Moderation Movement: Damp January
by David Klemt
Move over, Dry January, there’s yet another alternative to “traditional” alcohol consumption at the start of a new year.
As we know, Dry January consists of abstaining from drinking any alcohol for 31 days. Also known by the awkward name Dryuary, this annual practice continues to gain popularity.
However, not everyone is comfortable with this all-or-nothing approach. Instead, there are those who want to try Damp January.
What is It?
You’re likely already guessing how Damp January works. Rather than abstinence, participants practice moderation.
Generally speaking, that’s it—it isn’t a complex concept. However, there are many approaches to Damp January.
Some people set hard limits for themselves. For example, a wine drinker may resolve to only consume three glasses of wine per week. A beer drinker may choose to only have two beers from Monday through Friday.
Another approach is to determine how many full alcohol drinks one consumes on a weekend. Then, they decide to reduce that consumption by 50 or 75 percent.
However one chooses to participate in Damp January, the goal is reduction and moderation.
Is this a Fad?
In a word, no. Whatever label is put on it—moderation, sober curious, reduction—many consumers are looking to drink less alcohol.
Dry January was once seen as a fad. Instead, it’s safe to say it’s much closer to being mainstream.
Of course, time will tell if Damp January will earn as much buy-in as its abstinence-focused counterpart.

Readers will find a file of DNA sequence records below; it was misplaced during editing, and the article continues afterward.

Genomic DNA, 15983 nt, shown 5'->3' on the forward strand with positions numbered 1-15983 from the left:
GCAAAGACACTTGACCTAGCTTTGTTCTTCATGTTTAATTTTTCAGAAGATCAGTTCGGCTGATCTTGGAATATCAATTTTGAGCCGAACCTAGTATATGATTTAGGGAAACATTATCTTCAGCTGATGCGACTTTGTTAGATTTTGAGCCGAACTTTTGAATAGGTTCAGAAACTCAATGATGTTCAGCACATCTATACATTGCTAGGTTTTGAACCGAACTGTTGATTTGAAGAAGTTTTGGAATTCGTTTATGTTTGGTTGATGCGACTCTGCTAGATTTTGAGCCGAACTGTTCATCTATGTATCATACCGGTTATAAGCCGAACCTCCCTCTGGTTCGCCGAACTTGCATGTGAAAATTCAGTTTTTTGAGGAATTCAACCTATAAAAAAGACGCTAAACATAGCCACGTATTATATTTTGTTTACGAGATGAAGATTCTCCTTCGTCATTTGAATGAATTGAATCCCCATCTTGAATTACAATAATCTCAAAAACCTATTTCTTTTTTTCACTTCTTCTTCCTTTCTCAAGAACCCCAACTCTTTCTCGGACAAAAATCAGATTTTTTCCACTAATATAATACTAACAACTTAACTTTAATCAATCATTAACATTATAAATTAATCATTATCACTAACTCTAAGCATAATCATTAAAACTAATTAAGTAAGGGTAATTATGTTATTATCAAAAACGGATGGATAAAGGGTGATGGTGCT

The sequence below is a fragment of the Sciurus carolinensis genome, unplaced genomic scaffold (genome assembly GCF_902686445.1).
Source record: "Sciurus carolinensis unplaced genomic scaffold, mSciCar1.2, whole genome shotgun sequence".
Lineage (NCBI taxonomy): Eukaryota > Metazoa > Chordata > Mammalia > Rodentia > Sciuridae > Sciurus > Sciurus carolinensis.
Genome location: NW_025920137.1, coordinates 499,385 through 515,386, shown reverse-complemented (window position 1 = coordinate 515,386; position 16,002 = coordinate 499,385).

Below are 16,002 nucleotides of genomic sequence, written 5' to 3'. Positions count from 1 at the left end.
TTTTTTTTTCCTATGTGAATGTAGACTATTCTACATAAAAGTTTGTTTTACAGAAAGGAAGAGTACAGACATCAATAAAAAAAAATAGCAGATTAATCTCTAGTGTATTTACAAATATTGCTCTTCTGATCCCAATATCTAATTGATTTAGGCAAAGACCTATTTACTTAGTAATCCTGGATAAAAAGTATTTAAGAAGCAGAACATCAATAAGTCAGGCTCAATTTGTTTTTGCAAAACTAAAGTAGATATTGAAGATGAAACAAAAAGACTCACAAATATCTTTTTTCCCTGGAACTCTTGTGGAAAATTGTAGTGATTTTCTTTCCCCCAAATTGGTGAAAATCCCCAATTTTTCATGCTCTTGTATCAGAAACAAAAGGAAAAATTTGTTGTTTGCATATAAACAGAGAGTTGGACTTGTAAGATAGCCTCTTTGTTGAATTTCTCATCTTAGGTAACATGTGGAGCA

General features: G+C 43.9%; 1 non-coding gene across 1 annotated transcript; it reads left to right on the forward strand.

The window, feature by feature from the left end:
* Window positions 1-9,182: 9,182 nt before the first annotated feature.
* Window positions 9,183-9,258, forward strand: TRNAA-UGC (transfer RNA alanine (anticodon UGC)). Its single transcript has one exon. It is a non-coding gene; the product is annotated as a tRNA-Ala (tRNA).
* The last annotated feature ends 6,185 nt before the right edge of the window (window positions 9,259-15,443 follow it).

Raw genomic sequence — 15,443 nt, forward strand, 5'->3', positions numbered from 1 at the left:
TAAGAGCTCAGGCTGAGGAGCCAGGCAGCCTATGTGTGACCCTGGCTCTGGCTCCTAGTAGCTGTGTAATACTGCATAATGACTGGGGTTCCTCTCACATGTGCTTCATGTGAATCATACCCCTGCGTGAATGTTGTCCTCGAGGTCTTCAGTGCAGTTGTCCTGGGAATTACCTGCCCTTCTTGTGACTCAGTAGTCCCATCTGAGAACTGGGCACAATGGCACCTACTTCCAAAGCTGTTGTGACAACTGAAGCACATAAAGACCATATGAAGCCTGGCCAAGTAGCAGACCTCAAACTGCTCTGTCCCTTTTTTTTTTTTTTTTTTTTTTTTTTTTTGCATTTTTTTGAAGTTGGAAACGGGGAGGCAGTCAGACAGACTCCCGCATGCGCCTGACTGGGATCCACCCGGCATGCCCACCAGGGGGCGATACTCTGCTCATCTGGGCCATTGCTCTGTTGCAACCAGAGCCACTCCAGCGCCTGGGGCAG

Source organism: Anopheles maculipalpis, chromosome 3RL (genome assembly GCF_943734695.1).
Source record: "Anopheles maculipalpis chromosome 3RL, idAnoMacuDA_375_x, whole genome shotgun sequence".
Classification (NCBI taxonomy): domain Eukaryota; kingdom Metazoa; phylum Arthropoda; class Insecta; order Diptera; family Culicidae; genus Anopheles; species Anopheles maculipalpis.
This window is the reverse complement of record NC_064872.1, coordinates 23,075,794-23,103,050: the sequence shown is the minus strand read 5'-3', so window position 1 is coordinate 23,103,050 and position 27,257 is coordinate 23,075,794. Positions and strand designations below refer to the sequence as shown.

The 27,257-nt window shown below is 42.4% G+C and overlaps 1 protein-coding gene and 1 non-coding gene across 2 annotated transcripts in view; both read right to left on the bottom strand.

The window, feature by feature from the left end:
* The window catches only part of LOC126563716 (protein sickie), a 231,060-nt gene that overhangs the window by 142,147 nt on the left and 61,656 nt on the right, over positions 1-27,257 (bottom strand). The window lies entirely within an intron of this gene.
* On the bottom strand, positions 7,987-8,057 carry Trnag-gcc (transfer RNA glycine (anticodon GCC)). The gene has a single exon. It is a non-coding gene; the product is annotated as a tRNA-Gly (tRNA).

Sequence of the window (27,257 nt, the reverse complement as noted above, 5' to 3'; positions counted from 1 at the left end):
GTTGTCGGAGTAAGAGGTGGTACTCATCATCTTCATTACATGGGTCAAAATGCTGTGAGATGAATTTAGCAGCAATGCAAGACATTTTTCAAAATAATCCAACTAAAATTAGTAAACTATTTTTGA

However, it’s easy to see how Damp January may become long-term behavior for some consumers.
What Does this Mean for Operators?
There are those who simply want to be more mindful of their alcohol consumption. Their goal isn’t to stop drinking alcohol, it’s to make lifestyle changes and reduce their drinking.
Sift through social media, forum and blog posts, and articles on the subject, and you’ll come across interesting motivations for moderation. In many cases, people point to alcohol playing a role in their social lives.
Of course, that means drinking with friends, coworkers, and family members at restaurants, bars, and nightclubs. They simply want to consume less alcohol per visit.
This doesn’t have to present as a threat to operators. The increasing popularity of alcohol-free beers, zero-proof spirits, and low-ABV options can prove profitable for a restaurant or bar’s bottom line.
Guests who making the decision to not consume alcohol or seek out low-proof options still want to socialize. They still want to visit bars and restaurants. More importantly, they want to feel comfortable in their choice.
So, it’s up to operators to ensure Damp and Dry January guests don’t feel alienated or mocked for reducing or abstaining from drinking. Providing low- and zero-proof drinks—and highlighting them on menus—shows these guests they’re welcome and supported.
Additionally, it’s crucial that these guests receive the same level of service and presentation as other people at your bar or restaurant. A little thought to make sure they’re treated the same will go a long way.